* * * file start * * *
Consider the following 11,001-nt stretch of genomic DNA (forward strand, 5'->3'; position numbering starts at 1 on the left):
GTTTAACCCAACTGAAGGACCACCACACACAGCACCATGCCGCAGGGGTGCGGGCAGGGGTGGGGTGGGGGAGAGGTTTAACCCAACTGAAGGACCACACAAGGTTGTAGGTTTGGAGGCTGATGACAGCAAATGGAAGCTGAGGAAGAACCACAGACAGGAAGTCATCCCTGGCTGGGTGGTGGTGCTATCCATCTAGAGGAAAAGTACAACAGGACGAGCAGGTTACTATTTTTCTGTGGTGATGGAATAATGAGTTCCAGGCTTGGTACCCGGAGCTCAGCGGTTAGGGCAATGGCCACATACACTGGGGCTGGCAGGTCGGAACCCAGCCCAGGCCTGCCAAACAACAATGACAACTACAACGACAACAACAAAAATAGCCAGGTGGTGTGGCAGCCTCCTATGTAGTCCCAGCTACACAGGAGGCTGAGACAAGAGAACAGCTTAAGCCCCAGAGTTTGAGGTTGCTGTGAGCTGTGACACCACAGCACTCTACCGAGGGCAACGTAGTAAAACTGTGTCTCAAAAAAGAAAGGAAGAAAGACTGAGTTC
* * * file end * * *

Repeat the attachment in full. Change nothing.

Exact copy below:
Consider the following 11,001-nt stretch of genomic DNA (forward strand, 5'->3'; position numbering starts at 1 on the left):
GTTTAACCCAACTGAAGGACCACCACACACAGCACCATGCCGCAGGGGTGCGGGCAGGGGTGGGGTGGGGGAGAGGTTTAACCCAACTGAAGGACCACACAAGGTTGTAGGTTTGGAGGCTGATGACAGCAAATGGAAGCTGAGGAAGAACCACAGACAGGAAGTCATCCCTGGCTGGGTGGTGGTGCTATCCATCTAGAGGAAAAGTACAACAGGACGAGCAGGTTACTATTTTTCTGTGGTGATGGAATAATGAGTTCCAGGCTTGGTACCCGGAGCTCAGCGGTTAGGGCAATGGCCACATACACTGGGGCTGGCAGGTCGGAACCCAGCCCAGGCCTGCCAAACAACAATGACAACTACAACGACAACAACAAAAATAGCCAGGTGGTGTGGCAGCCTCCTATGTAGTCCCAGCTACACAGGAGGCTGAGACAAGAGAACAGCTTAAGCCCCAGAGTTTGAGGTTGCTGTGAGCTGTGACACCACAGCACTCTACCGAGGGCAACGTAGTAAAACTGTGTCTCAAAAAAGAAAGGAAGAAAGACTGAGTTC